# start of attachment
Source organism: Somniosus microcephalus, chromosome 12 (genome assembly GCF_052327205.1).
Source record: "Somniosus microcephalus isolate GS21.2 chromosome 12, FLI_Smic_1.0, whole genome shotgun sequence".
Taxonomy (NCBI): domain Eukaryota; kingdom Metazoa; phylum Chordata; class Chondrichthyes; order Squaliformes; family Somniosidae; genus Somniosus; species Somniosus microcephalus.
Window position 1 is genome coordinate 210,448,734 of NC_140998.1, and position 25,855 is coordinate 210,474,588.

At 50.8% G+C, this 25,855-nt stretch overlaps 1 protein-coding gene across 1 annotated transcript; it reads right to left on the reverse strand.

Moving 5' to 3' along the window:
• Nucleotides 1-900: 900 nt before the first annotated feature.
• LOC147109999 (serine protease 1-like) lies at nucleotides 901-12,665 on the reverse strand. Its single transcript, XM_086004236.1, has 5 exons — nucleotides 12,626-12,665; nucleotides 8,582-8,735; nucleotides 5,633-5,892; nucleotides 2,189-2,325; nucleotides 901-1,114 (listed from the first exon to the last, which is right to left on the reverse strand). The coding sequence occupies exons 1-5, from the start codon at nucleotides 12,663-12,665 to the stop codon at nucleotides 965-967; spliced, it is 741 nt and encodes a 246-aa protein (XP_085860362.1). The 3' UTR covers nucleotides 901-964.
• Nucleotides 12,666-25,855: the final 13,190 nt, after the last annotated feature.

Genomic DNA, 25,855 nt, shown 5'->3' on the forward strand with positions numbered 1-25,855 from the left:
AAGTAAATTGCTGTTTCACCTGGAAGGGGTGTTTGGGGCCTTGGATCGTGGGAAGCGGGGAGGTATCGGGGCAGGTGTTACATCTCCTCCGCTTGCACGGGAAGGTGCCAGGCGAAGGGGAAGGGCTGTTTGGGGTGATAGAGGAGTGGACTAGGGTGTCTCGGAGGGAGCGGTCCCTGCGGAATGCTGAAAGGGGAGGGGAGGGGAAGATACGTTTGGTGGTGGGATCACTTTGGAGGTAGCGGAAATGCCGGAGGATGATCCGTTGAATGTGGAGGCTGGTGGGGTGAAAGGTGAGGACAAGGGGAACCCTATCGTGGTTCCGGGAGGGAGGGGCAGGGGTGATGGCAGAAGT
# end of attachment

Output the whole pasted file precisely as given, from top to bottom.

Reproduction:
Source organism: Somniosus microcephalus, chromosome 12 (genome assembly GCF_052327205.1).
Source record: "Somniosus microcephalus isolate GS21.2 chromosome 12, FLI_Smic_1.0, whole genome shotgun sequence".
Taxonomy (NCBI): domain Eukaryota; kingdom Metazoa; phylum Chordata; class Chondrichthyes; order Squaliformes; family Somniosidae; genus Somniosus; species Somniosus microcephalus.
Window position 1 is genome coordinate 210,448,734 of NC_140998.1, and position 25,855 is coordinate 210,474,588.

At 50.8% G+C, this 25,855-nt stretch overlaps 1 protein-coding gene across 1 annotated transcript; it reads right to left on the reverse strand.

Moving 5' to 3' along the window:
• Nucleotides 1-900: 900 nt before the first annotated feature.
• LOC147109999 (serine protease 1-like) lies at nucleotides 901-12,665 on the reverse strand. Its single transcript, XM_086004236.1, has 5 exons — nucleotides 12,626-12,665; nucleotides 8,582-8,735; nucleotides 5,633-5,892; nucleotides 2,189-2,325; nucleotides 901-1,114 (listed from the first exon to the last, which is right to left on the reverse strand). The coding sequence occupies exons 1-5, from the start codon at nucleotides 12,663-12,665 to the stop codon at nucleotides 965-967; spliced, it is 741 nt and encodes a 246-aa protein (XP_085860362.1). The 3' UTR covers nucleotides 901-964.
• Nucleotides 12,666-25,855: the final 13,190 nt, after the last annotated feature.

Genomic DNA, 25,855 nt, shown 5'->3' on the forward strand with positions numbered 1-25,855 from the left:
AAGTAAATTGCTGTTTCACCTGGAAGGGGTGTTTGGGGCCTTGGATCGTGGGAAGCGGGGAGGTATCGGGGCAGGTGTTACATCTCCTCCGCTTGCACGGGAAGGTGCCAGGCGAAGGGGAAGGGCTGTTTGGGGTGATAGAGGAGTGGACTAGGGTGTCTCGGAGGGAGCGGTCCCTGCGGAATGCTGAAAGGGGAGGGGAGGGGAAGATACGTTTGGTGGTGGGATCACTTTGGAGGTAGCGGAAATGCCGGAGGATGATCCGTTGAATGTGGAGGCTGGTGGGGTGAAAGGTGAGGACAAGGGGAACCCTATCGTGGTTCCGGGAGGGAGGGGCAGGGGTGATGGCAGAAGT